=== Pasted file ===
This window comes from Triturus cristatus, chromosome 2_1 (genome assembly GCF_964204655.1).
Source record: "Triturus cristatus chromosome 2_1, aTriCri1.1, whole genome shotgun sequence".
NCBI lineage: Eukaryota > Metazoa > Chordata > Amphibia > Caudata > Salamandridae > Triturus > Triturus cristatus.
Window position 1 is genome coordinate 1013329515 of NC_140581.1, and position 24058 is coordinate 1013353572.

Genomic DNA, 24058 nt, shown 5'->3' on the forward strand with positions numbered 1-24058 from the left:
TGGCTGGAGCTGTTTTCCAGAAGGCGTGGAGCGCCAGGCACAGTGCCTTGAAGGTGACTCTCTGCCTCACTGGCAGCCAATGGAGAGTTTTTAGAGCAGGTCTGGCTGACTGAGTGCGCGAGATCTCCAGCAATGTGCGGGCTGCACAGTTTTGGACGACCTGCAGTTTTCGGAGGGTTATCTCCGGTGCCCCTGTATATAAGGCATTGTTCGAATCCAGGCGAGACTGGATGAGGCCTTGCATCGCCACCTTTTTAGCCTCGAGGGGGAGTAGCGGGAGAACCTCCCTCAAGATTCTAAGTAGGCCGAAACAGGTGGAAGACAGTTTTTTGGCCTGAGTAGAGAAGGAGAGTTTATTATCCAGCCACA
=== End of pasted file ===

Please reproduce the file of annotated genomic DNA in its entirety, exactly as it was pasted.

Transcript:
This window comes from Triturus cristatus, chromosome 2_1 (genome assembly GCF_964204655.1).
Source record: "Triturus cristatus chromosome 2_1, aTriCri1.1, whole genome shotgun sequence".
NCBI lineage: Eukaryota > Metazoa > Chordata > Amphibia > Caudata > Salamandridae > Triturus > Triturus cristatus.
Window position 1 is genome coordinate 1013329515 of NC_140581.1, and position 24058 is coordinate 1013353572.

Genomic DNA, 24058 nt, shown 5'->3' on the forward strand with positions numbered 1-24058 from the left:
TGGCTGGAGCTGTTTTCCAGAAGGCGTGGAGCGCCAGGCACAGTGCCTTGAAGGTGACTCTCTGCCTCACTGGCAGCCAATGGAGAGTTTTTAGAGCAGGTCTGGCTGACTGAGTGCGCGAGATCTCCAGCAATGTGCGGGCTGCACAGTTTTGGACGACCTGCAGTTTTCGGAGGGTTATCTCCGGTGCCCCTGTATATAAGGCATTGTTCGAATCCAGGCGAGACTGGATGAGGCCTTGCATCGCCACCTTTTTAGCCTCGAGGGGGAGTAGCGGGAGAACCTCCCTCAAGATTCTAAGTAGGCCGAAACAGGTGGAAGACAGTTTTTTGGCCTGAGTAGAGAAGGAGAGTTTATTATCCAGCCACA